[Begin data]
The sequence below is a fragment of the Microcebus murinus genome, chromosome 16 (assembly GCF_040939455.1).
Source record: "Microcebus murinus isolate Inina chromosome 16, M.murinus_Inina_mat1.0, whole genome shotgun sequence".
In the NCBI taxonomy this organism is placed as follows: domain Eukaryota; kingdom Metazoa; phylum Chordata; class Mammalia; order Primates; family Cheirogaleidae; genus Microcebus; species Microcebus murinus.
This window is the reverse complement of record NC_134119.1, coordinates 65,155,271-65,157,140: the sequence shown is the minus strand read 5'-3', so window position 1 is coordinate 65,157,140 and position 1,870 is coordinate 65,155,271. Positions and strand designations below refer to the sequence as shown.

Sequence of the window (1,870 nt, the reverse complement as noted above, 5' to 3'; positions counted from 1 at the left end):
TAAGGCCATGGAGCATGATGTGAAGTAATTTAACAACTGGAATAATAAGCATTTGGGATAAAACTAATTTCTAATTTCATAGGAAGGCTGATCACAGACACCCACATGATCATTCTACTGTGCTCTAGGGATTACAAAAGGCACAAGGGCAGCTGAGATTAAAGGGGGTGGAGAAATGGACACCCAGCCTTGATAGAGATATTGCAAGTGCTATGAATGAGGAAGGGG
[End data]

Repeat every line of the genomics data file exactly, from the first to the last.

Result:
The sequence below is a fragment of the Microcebus murinus genome, chromosome 16 (assembly GCF_040939455.1).
Source record: "Microcebus murinus isolate Inina chromosome 16, M.murinus_Inina_mat1.0, whole genome shotgun sequence".
In the NCBI taxonomy this organism is placed as follows: domain Eukaryota; kingdom Metazoa; phylum Chordata; class Mammalia; order Primates; family Cheirogaleidae; genus Microcebus; species Microcebus murinus.
This window is the reverse complement of record NC_134119.1, coordinates 65,155,271-65,157,140: the sequence shown is the minus strand read 5'-3', so window position 1 is coordinate 65,157,140 and position 1,870 is coordinate 65,155,271. Positions and strand designations below refer to the sequence as shown.

Sequence of the window (1,870 nt, the reverse complement as noted above, 5' to 3'; positions counted from 1 at the left end):
TAAGGCCATGGAGCATGATGTGAAGTAATTTAACAACTGGAATAATAAGCATTTGGGATAAAACTAATTTCTAATTTCATAGGAAGGCTGATCACAGACACCCACATGATCATTCTACTGTGCTCTAGGGATTACAAAAGGCACAAGGGCAGCTGAGATTAAAGGGGGTGGAGAAATGGACACCCAGCCTTGATAGAGATATTGCAAGTGCTATGAATGAGGAAGGGG